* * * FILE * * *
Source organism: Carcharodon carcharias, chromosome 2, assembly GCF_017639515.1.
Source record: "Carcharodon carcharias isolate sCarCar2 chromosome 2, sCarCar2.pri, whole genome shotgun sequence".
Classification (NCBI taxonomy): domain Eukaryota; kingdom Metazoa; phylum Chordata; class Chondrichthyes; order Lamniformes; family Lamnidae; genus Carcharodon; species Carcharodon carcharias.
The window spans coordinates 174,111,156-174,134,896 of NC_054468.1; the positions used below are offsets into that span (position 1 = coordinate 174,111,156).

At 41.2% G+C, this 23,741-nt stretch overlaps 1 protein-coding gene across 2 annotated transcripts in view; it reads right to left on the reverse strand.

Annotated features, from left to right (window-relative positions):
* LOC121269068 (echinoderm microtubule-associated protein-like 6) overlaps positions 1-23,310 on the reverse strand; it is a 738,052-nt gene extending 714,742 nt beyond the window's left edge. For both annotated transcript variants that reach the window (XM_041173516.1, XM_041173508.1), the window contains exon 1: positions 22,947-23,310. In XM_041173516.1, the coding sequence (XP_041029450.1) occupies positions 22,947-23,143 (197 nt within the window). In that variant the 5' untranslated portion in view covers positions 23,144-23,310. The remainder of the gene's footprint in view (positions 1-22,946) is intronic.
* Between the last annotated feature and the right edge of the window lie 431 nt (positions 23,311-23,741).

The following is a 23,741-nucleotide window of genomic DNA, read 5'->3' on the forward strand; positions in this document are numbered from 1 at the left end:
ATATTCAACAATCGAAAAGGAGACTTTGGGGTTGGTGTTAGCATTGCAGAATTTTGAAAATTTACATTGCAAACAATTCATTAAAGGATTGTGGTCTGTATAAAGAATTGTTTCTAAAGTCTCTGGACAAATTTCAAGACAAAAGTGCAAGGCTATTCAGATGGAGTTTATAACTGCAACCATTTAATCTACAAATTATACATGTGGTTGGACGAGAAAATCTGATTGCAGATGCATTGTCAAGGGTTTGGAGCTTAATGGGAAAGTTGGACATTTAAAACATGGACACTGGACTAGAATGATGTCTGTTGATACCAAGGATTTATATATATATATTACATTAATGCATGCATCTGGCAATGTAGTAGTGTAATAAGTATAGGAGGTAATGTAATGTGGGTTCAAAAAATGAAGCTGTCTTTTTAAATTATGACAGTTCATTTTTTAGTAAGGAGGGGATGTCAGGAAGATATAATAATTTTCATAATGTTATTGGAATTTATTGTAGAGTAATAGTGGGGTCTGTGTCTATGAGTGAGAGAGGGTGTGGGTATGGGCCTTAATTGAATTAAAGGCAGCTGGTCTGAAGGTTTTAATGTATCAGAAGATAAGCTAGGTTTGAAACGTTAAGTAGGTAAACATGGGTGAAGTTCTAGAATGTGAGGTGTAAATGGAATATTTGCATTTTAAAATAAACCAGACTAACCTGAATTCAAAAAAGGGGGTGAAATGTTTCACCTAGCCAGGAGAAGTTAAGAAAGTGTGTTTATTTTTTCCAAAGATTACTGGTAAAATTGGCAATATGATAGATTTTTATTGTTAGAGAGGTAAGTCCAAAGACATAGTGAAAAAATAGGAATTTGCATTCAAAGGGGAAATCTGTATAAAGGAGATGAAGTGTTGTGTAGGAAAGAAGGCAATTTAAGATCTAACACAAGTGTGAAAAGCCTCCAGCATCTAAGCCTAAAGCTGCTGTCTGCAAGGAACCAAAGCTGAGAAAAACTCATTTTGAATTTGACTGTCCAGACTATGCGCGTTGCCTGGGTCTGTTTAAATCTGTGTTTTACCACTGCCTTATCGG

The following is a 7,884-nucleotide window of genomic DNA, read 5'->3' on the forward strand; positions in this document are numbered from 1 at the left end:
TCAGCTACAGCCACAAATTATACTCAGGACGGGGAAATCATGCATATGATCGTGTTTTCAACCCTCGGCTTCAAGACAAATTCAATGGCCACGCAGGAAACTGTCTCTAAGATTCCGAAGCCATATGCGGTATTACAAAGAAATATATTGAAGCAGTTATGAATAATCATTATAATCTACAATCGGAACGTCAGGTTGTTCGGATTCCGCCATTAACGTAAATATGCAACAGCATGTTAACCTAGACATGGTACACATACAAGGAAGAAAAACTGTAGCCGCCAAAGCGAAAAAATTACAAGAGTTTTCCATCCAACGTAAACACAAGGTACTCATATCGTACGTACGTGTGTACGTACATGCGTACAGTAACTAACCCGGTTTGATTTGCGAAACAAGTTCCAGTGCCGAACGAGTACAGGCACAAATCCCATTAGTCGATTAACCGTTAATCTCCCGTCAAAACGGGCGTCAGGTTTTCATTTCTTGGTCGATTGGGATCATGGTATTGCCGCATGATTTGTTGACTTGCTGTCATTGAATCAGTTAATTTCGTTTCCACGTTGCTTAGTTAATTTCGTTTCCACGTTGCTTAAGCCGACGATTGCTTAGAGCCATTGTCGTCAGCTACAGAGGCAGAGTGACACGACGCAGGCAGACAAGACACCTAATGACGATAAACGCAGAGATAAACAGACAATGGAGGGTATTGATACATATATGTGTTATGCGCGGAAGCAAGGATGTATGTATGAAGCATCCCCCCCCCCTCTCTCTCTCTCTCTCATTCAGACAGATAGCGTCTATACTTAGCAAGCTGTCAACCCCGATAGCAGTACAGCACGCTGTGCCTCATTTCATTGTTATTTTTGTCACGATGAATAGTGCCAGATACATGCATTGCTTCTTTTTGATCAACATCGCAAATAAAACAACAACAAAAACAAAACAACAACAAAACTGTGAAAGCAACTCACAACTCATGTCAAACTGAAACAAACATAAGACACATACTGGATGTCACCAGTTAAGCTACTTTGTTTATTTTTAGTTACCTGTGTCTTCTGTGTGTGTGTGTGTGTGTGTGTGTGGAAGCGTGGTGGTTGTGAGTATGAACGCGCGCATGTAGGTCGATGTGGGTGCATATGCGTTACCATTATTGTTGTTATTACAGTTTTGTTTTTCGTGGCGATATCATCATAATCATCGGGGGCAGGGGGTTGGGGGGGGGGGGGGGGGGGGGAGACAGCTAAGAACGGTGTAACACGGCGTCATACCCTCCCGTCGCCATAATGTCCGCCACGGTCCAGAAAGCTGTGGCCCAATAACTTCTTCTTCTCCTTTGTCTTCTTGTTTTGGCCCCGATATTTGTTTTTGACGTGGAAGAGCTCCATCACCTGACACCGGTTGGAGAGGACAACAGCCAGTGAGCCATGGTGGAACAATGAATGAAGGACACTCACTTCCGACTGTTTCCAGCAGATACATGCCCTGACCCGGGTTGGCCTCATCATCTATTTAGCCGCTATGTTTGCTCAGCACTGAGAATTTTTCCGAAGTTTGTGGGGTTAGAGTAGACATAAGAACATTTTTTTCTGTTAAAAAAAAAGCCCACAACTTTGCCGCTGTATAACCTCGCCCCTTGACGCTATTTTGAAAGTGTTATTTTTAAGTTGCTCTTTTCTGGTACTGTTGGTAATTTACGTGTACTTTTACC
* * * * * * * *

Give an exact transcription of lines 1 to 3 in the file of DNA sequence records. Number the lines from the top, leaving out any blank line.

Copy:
Source organism: Carcharodon carcharias, chromosome 2, assembly GCF_017639515.1.
Source record: "Carcharodon carcharias isolate sCarCar2 chromosome 2, sCarCar2.pri, whole genome shotgun sequence".
Classification (NCBI taxonomy): domain Eukaryota; kingdom Metazoa; phylum Chordata; class Chondrichthyes; order Lamniformes; family Lamnidae; genus Carcharodon; species Carcharodon carcharias.